How Giant Snowmelters Helped Cities Prepare for Winter

Winter is coming. Snowmelters might help you be ready. An increase in winter budgets help communities prepare for unpredictable weather.

Winter is just a few months away. Snowmelters help some Northeastern cities keep their roadways and neighborhoods clear.

Maybe last winter, or the winter of 2014-2015, your city or town was inundated with snow. Perhaps you were pressed for a place to keep it while you waited for it to melt away? Enter snowmelters.

Snow melter machines like this one are something to consider for snow events.

Image: NY1 Screen Grab

The city of New York, N.Y., has some narrow streets, but last winter, they did not get lost in the snow. The New York Department of Sanitation operated 36 snowmelters in strategic places to help with clearing operations after snow events. They each melt as much as 60 tons of snow per hour.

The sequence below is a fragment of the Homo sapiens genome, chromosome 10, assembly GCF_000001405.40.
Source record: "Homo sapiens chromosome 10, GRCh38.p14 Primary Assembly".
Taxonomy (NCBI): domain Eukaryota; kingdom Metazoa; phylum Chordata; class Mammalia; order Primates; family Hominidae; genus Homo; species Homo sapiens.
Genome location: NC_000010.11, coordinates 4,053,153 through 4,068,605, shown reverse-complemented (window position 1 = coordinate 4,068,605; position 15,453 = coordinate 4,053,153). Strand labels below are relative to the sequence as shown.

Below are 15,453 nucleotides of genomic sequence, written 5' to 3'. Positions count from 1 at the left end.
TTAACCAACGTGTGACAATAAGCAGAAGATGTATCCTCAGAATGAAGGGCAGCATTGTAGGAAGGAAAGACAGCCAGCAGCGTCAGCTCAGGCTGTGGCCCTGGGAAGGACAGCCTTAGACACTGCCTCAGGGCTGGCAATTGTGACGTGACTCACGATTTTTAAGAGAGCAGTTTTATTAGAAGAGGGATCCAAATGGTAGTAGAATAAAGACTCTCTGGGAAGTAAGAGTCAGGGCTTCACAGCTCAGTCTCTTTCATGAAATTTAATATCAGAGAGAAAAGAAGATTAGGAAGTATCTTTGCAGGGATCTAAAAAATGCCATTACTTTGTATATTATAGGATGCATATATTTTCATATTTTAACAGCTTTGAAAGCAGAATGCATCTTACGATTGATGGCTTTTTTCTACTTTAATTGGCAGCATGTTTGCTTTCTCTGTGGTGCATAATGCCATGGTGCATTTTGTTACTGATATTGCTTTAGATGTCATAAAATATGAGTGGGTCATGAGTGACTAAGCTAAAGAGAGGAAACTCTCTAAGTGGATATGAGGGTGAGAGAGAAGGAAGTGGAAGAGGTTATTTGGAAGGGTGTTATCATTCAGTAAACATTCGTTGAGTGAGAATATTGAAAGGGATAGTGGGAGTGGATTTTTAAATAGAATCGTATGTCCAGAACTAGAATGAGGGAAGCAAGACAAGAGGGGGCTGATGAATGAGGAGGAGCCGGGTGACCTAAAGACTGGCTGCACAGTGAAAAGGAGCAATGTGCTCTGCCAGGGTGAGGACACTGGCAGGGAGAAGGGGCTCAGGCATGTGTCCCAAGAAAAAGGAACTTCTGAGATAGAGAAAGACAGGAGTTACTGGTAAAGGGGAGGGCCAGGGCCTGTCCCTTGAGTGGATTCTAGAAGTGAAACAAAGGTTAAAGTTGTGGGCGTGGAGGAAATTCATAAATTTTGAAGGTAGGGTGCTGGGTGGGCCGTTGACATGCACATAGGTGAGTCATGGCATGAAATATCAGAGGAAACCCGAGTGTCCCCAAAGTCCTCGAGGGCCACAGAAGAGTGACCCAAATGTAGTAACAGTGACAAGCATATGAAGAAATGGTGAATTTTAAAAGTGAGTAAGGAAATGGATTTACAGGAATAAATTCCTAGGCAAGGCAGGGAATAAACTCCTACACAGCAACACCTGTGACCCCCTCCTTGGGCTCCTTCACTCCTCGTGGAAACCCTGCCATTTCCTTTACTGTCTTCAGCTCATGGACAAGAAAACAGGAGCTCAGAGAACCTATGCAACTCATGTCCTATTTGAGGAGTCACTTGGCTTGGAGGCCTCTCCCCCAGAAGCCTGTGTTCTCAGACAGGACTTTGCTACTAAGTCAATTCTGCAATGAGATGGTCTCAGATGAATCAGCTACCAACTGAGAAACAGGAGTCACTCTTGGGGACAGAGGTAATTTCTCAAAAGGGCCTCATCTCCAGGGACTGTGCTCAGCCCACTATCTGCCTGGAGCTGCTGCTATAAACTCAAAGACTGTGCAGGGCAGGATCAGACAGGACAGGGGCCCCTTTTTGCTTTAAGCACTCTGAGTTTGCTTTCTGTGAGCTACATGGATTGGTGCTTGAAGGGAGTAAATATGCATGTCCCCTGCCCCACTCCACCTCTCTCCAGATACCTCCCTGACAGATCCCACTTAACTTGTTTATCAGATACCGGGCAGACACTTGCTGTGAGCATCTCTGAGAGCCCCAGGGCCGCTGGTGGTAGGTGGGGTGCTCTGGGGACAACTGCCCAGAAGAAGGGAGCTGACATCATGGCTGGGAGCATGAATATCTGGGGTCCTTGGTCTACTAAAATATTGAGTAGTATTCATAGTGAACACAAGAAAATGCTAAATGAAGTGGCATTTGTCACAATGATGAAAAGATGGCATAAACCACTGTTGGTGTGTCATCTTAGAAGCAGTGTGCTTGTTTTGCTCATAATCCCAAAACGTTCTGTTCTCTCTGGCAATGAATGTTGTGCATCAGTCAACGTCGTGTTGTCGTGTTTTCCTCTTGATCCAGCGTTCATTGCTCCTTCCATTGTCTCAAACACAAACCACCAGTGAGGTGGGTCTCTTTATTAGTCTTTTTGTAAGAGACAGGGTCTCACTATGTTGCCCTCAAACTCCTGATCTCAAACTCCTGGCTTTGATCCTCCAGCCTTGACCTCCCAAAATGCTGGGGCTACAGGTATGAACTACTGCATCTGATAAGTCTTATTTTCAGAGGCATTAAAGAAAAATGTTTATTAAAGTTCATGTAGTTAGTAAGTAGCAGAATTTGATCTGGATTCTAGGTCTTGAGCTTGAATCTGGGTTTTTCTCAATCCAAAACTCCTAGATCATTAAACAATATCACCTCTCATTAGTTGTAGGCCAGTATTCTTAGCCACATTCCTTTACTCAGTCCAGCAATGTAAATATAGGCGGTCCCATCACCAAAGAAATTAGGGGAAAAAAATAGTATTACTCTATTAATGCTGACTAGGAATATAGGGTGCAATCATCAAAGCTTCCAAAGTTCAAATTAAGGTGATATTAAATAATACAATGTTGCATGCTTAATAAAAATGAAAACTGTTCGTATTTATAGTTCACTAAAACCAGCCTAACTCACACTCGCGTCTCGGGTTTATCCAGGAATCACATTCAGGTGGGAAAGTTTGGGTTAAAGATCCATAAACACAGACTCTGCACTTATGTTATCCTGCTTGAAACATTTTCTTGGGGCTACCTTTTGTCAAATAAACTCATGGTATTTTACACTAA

The department removed snow from some of the tightest sections, and brought it to a nearby melting operation.

“We really are having to take the snow out of the blocks, and we’re bringing it here and beginning melting operations,” said Kathryn Garcia, sanitation commissioner, following a January 2016 snow event.

The melt water flows from the machines into nearby storm sewers, according to Time Warner Cable News NY1.

The equipment might be something to consider–New York was not the only one to try them.

Washington D.C., tried the Aero and Snow Dragon.

And amongst myriad snow artillery, the Massachusetts Department of Transportation strutted its Trecan Combustion model–popular with shopping malls–last December. It processed 120 tons of snow per hour removed from key roadways.

It may be October, but winter is coming.

 

 

About the author

Andrea Fox

Andrea Fox

Andrea Fox is Editor of EfficientGov.com and Senior Editor at Praetorian Digital. She is based in Massachusetts.